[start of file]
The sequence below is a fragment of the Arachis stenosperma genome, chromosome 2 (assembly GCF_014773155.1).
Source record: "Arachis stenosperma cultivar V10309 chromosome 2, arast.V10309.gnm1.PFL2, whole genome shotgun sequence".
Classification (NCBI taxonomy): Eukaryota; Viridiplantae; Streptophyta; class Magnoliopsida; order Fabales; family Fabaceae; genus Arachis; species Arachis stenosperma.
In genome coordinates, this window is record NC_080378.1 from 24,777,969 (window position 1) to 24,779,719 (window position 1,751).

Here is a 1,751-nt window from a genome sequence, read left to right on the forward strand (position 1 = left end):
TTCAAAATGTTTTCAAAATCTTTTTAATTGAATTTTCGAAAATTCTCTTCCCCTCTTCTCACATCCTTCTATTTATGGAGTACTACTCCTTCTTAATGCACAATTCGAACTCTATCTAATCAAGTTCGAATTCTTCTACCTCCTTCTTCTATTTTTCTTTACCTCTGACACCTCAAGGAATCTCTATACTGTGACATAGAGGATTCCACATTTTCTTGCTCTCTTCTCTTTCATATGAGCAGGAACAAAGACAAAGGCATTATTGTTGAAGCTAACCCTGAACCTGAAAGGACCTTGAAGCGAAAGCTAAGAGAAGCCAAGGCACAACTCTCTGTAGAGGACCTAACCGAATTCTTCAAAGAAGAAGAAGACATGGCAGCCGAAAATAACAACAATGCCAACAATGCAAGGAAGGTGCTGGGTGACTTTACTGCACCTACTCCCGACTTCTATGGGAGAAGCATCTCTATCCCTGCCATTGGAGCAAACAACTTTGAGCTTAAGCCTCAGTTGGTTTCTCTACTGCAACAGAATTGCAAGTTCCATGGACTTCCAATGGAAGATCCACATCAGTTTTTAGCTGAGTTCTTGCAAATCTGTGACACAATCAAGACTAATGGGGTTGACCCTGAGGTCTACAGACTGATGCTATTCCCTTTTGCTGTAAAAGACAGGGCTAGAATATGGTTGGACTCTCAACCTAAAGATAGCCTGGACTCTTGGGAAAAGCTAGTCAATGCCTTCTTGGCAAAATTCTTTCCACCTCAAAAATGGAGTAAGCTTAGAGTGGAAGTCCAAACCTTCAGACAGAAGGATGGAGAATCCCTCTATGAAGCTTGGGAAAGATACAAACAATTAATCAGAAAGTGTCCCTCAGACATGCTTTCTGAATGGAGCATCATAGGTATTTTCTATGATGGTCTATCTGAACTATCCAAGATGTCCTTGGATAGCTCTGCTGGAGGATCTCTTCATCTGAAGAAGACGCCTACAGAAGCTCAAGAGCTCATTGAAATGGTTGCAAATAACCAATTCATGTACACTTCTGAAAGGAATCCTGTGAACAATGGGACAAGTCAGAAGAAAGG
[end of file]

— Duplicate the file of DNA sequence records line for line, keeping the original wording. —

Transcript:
The sequence below is a fragment of the Arachis stenosperma genome, chromosome 2 (assembly GCF_014773155.1).
Source record: "Arachis stenosperma cultivar V10309 chromosome 2, arast.V10309.gnm1.PFL2, whole genome shotgun sequence".
Classification (NCBI taxonomy): Eukaryota; Viridiplantae; Streptophyta; class Magnoliopsida; order Fabales; family Fabaceae; genus Arachis; species Arachis stenosperma.
In genome coordinates, this window is record NC_080378.1 from 24,777,969 (window position 1) to 24,779,719 (window position 1,751).

Here is a 1,751-nt window from a genome sequence, read left to right on the forward strand (position 1 = left end):
TTCAAAATGTTTTCAAAATCTTTTTAATTGAATTTTCGAAAATTCTCTTCCCCTCTTCTCACATCCTTCTATTTATGGAGTACTACTCCTTCTTAATGCACAATTCGAACTCTATCTAATCAAGTTCGAATTCTTCTACCTCCTTCTTCTATTTTTCTTTACCTCTGACACCTCAAGGAATCTCTATACTGTGACATAGAGGATTCCACATTTTCTTGCTCTCTTCTCTTTCATATGAGCAGGAACAAAGACAAAGGCATTATTGTTGAAGCTAACCCTGAACCTGAAAGGACCTTGAAGCGAAAGCTAAGAGAAGCCAAGGCACAACTCTCTGTAGAGGACCTAACCGAATTCTTCAAAGAAGAAGAAGACATGGCAGCCGAAAATAACAACAATGCCAACAATGCAAGGAAGGTGCTGGGTGACTTTACTGCACCTACTCCCGACTTCTATGGGAGAAGCATCTCTATCCCTGCCATTGGAGCAAACAACTTTGAGCTTAAGCCTCAGTTGGTTTCTCTACTGCAACAGAATTGCAAGTTCCATGGACTTCCAATGGAAGATCCACATCAGTTTTTAGCTGAGTTCTTGCAAATCTGTGACACAATCAAGACTAATGGGGTTGACCCTGAGGTCTACAGACTGATGCTATTCCCTTTTGCTGTAAAAGACAGGGCTAGAATATGGTTGGACTCTCAACCTAAAGATAGCCTGGACTCTTGGGAAAAGCTAGTCAATGCCTTCTTGGCAAAATTCTTTCCACCTCAAAAATGGAGTAAGCTTAGAGTGGAAGTCCAAACCTTCAGACAGAAGGATGGAGAATCCCTCTATGAAGCTTGGGAAAGATACAAACAATTAATCAGAAAGTGTCCCTCAGACATGCTTTCTGAATGGAGCATCATAGGTATTTTCTATGATGGTCTATCTGAACTATCCAAGATGTCCTTGGATAGCTCTGCTGGAGGATCTCTTCATCTGAAGAAGACGCCTACAGAAGCTCAAGAGCTCATTGAAATGGTTGCAAATAACCAATTCATGTACACTTCTGAAAGGAATCCTGTGAACAATGGGACAAGTCAGAAGAAAGG